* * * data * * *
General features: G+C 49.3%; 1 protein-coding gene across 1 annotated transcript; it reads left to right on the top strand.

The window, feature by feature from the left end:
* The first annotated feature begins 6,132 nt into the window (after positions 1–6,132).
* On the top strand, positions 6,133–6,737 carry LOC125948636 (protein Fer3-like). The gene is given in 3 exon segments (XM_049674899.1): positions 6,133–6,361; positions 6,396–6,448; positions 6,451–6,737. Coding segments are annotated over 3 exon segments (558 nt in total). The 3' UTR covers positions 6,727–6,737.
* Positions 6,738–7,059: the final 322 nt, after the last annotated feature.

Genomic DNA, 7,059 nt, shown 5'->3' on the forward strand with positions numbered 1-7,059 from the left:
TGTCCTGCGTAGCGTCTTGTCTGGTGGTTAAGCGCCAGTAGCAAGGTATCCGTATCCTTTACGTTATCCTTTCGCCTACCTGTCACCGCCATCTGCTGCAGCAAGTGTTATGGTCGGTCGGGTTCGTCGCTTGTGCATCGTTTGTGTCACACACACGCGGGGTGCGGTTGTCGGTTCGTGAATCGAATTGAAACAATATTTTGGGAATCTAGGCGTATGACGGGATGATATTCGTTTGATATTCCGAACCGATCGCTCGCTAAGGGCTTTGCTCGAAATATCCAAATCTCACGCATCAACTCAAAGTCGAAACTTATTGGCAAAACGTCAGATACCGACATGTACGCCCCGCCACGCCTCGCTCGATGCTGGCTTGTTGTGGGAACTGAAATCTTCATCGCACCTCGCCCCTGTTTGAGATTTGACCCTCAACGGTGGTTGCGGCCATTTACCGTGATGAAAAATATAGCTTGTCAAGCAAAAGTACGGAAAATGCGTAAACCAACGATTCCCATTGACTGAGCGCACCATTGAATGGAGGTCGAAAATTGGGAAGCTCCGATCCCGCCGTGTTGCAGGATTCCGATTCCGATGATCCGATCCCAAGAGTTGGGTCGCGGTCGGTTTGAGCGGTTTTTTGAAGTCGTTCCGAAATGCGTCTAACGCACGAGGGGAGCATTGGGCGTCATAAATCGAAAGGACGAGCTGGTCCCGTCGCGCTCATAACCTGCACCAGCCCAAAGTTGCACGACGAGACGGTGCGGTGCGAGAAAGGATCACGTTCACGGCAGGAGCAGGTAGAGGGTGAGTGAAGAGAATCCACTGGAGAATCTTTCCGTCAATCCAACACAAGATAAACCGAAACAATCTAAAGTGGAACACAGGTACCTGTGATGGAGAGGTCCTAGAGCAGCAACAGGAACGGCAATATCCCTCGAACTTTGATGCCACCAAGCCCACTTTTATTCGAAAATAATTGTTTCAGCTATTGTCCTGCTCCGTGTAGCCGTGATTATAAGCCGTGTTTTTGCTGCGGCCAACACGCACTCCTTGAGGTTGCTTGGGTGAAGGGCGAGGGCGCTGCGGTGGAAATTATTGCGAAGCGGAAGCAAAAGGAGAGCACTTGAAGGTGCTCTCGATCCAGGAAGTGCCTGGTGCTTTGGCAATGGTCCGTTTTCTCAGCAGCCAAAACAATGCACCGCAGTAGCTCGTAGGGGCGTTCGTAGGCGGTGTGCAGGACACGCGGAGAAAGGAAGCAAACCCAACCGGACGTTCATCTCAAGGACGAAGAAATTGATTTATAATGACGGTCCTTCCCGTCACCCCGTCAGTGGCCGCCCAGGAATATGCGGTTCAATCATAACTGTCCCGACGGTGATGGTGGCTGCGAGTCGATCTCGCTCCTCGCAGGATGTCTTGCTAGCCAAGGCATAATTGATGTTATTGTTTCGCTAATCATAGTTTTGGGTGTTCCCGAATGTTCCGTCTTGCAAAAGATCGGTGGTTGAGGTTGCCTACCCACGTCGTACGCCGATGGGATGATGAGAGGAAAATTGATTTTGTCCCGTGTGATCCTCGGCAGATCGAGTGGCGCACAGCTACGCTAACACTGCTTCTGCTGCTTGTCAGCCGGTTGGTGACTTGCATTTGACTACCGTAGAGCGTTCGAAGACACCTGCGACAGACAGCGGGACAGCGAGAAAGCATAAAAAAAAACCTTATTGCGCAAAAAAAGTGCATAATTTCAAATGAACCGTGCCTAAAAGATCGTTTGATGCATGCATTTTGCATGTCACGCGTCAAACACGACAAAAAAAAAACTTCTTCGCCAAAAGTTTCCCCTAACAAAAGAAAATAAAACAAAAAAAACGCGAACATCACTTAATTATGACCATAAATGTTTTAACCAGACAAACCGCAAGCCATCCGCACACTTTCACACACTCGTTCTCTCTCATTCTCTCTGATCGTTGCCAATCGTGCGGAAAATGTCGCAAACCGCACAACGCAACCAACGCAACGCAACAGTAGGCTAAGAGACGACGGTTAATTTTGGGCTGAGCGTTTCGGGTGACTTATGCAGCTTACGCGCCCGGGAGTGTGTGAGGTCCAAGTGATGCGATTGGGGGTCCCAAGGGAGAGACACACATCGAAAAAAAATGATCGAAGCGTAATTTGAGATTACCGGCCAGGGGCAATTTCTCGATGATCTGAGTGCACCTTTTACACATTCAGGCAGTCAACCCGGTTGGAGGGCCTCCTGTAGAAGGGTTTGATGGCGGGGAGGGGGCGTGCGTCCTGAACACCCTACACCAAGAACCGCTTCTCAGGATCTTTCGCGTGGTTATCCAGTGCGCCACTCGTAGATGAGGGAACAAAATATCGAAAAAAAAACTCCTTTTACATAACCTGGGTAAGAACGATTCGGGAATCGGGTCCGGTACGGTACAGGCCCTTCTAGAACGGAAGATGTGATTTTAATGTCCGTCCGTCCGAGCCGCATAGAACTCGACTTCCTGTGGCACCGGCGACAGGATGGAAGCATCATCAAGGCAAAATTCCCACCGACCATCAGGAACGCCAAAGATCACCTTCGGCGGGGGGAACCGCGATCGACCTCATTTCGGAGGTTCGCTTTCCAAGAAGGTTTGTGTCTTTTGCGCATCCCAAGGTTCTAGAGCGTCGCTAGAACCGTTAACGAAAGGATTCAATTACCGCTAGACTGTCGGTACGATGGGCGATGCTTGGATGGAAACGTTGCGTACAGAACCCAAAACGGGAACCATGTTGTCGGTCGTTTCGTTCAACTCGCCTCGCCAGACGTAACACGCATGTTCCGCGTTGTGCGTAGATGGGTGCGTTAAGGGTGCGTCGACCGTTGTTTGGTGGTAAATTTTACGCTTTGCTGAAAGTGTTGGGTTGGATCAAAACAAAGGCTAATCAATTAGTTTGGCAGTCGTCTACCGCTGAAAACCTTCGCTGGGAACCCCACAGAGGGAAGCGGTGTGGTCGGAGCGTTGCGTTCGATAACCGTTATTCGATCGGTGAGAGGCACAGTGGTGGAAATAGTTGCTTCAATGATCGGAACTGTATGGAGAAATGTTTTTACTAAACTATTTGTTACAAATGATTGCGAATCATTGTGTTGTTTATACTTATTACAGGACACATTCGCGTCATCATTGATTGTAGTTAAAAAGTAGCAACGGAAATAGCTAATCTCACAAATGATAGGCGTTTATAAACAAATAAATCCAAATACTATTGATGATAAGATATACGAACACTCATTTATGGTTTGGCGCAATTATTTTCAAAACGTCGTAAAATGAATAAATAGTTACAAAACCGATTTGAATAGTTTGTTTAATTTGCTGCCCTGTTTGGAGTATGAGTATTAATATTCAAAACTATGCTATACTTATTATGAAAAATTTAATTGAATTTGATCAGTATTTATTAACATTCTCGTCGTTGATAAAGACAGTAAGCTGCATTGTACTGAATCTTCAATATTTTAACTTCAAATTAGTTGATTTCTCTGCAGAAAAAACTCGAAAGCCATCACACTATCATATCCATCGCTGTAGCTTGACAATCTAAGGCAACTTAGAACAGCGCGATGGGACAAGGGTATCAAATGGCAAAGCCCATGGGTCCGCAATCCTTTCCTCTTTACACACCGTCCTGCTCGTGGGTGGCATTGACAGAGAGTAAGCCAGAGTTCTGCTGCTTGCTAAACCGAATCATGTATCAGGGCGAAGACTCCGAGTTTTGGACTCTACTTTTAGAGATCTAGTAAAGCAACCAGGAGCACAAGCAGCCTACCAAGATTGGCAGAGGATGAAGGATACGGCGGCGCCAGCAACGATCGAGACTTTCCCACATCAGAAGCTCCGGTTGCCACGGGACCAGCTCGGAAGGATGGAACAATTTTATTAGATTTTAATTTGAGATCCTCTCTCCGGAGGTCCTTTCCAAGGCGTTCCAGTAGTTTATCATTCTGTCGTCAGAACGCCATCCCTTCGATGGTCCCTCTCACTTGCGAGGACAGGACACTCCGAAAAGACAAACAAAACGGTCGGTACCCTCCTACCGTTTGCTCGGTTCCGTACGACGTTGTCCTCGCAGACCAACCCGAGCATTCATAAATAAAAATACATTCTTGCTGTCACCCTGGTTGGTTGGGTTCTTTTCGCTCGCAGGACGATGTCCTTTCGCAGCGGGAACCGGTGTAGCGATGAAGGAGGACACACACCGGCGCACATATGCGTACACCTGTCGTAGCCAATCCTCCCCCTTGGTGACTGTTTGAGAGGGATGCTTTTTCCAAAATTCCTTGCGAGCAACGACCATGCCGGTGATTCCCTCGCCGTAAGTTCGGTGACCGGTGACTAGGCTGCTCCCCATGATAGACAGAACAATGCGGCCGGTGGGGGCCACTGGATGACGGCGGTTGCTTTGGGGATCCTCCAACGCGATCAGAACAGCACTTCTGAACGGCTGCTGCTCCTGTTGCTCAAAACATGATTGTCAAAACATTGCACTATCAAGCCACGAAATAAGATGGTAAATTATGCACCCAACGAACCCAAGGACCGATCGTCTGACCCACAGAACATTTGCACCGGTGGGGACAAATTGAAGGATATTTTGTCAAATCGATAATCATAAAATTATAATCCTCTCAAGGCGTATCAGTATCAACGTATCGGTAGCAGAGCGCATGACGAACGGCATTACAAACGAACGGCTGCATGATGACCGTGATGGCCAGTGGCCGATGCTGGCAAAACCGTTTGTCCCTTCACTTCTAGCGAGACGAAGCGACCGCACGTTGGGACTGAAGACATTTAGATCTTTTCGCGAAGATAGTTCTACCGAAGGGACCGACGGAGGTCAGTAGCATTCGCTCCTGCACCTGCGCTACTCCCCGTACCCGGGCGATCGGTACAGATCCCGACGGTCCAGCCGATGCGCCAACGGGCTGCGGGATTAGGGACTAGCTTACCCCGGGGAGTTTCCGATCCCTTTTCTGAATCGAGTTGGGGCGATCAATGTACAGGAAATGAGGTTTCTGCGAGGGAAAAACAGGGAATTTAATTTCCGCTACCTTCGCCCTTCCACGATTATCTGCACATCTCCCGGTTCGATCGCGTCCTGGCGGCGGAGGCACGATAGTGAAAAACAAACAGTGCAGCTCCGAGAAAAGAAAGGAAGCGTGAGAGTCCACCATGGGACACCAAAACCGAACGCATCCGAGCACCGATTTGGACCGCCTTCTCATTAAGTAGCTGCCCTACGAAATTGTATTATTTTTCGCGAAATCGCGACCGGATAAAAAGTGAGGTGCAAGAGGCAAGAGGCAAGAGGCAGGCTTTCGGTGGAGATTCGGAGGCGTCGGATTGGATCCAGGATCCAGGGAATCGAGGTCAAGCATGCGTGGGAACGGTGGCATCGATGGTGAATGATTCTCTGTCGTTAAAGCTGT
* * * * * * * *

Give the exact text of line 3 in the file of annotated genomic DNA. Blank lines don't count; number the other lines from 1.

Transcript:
* The first annotated feature begins 6,132 nt into the window (after positions 1–6,132).